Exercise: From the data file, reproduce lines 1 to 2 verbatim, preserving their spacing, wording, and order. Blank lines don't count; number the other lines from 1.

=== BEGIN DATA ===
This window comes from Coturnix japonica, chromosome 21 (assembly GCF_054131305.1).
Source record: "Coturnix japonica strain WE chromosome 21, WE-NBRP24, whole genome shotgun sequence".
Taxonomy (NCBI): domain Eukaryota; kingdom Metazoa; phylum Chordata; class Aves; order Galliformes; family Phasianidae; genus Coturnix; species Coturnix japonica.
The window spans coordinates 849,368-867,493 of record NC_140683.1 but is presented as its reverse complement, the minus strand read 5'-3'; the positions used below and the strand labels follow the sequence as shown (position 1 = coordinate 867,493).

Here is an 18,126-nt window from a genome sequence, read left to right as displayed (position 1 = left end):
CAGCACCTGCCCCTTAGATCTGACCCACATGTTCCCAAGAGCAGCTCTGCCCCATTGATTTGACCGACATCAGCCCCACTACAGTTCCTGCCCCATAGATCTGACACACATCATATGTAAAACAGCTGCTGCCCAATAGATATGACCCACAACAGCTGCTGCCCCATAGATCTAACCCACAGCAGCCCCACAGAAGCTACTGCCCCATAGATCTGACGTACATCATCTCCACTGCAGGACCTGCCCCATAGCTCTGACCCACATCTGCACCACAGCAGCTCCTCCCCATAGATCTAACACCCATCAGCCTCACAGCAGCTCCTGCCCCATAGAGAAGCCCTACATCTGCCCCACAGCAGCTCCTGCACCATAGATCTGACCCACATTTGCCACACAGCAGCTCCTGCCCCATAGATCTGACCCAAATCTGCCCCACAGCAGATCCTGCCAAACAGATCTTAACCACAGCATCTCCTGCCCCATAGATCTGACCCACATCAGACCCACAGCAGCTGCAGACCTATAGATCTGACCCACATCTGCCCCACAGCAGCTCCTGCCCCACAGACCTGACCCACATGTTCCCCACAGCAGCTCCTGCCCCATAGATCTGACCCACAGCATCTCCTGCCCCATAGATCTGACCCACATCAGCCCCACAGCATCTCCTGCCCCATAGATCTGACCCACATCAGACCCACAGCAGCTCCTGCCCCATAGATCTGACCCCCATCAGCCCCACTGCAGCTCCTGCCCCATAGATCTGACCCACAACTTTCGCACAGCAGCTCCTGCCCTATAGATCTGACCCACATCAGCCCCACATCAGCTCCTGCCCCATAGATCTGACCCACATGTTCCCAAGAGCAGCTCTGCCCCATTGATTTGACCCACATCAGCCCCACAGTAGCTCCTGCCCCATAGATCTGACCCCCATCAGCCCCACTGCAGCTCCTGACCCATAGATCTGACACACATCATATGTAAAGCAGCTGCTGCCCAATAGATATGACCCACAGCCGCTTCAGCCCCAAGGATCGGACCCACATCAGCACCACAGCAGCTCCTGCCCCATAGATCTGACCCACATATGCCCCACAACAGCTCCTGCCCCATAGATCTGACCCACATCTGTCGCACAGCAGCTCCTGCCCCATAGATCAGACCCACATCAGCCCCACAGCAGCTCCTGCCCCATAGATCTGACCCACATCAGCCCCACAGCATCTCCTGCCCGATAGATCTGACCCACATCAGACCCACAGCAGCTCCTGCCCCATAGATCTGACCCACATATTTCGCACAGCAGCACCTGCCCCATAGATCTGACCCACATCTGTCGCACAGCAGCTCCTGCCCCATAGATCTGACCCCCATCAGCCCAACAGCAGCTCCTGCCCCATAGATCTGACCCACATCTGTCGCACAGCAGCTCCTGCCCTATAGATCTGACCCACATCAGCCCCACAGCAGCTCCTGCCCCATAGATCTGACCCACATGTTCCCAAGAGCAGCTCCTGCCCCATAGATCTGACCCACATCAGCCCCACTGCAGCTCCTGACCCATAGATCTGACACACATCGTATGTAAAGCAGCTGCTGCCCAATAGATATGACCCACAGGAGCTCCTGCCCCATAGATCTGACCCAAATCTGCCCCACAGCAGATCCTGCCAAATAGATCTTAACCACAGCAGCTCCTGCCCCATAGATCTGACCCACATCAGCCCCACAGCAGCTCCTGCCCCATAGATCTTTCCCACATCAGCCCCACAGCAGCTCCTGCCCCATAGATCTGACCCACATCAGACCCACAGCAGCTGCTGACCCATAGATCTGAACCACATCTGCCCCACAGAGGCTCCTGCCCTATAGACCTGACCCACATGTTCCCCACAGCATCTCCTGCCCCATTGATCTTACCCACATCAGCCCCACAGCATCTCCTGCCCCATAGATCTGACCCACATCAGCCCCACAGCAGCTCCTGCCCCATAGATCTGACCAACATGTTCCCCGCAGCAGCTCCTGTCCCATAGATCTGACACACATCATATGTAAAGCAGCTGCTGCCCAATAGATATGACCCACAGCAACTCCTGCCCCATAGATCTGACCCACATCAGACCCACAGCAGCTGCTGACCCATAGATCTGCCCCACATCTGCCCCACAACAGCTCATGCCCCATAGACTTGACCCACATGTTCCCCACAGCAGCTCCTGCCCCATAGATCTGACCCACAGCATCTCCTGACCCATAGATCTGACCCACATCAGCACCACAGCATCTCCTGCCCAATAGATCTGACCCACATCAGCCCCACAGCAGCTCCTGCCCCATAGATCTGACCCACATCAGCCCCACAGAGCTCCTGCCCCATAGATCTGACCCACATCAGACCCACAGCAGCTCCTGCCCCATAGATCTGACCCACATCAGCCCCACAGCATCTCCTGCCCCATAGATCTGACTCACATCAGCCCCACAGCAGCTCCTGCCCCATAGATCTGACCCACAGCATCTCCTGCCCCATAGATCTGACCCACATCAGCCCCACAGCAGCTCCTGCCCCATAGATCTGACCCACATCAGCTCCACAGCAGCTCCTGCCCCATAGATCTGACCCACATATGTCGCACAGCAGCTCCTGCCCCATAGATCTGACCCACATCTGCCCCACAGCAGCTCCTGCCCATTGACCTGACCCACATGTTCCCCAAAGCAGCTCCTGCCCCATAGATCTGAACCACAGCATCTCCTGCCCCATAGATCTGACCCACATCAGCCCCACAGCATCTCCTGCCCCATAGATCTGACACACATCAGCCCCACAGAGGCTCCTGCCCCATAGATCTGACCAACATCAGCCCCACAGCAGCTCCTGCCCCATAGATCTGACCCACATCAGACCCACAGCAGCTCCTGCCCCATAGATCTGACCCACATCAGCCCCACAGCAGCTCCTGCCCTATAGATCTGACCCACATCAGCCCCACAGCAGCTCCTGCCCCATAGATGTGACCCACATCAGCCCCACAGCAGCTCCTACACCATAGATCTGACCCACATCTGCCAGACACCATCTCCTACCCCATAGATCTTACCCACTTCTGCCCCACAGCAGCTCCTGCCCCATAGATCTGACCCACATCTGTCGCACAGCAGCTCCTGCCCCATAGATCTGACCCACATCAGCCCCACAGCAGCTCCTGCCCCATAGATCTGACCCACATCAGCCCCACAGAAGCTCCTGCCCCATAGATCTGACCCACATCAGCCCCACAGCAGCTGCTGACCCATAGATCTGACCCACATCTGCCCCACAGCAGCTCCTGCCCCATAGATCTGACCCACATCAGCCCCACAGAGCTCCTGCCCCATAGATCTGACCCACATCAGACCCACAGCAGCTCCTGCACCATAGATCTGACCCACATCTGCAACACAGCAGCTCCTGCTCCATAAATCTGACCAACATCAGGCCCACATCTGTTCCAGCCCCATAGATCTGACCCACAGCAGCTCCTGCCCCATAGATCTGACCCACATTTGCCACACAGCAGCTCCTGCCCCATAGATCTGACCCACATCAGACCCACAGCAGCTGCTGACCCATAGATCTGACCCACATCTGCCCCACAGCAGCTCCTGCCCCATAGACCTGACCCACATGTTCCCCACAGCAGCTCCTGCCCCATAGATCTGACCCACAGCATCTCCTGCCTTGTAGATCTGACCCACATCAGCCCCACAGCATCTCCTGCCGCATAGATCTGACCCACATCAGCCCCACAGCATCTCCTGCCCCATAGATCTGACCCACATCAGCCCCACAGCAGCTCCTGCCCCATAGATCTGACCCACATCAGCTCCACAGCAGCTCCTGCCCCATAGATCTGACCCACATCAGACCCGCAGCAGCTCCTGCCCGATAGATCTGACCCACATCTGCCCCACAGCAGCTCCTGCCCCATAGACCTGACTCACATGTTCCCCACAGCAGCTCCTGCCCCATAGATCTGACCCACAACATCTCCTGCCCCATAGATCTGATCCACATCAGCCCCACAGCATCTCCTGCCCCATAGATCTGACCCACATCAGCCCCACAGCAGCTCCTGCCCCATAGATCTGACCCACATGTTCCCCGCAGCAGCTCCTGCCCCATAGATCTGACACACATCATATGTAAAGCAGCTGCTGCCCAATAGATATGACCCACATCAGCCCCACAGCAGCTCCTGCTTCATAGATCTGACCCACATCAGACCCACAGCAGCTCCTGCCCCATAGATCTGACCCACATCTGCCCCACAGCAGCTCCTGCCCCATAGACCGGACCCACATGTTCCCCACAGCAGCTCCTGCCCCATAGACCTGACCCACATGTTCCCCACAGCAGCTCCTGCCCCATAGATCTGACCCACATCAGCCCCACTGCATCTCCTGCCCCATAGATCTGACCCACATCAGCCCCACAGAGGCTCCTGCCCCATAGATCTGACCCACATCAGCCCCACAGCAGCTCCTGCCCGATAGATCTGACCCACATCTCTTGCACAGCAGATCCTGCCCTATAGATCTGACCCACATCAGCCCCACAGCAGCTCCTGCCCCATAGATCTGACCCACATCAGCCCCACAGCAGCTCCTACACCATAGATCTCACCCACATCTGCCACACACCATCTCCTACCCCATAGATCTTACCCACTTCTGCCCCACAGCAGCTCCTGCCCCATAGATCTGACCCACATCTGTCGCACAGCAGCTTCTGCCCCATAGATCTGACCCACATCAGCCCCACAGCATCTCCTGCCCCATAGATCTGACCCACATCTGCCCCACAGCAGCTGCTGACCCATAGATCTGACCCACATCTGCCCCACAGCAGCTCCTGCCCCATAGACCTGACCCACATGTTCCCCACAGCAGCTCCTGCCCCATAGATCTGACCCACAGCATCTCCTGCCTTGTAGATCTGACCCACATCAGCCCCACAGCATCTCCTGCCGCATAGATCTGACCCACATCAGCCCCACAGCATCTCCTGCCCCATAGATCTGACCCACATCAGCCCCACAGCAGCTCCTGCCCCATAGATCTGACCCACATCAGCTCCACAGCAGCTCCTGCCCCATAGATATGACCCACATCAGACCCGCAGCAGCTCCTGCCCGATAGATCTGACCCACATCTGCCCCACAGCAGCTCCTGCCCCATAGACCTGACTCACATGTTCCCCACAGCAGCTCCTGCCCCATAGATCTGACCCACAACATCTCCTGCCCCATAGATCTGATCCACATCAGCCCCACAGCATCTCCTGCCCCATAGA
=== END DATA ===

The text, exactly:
This window comes from Coturnix japonica, chromosome 21 (assembly GCF_054131305.1).
Source record: "Coturnix japonica strain WE chromosome 21, WE-NBRP24, whole genome shotgun sequence".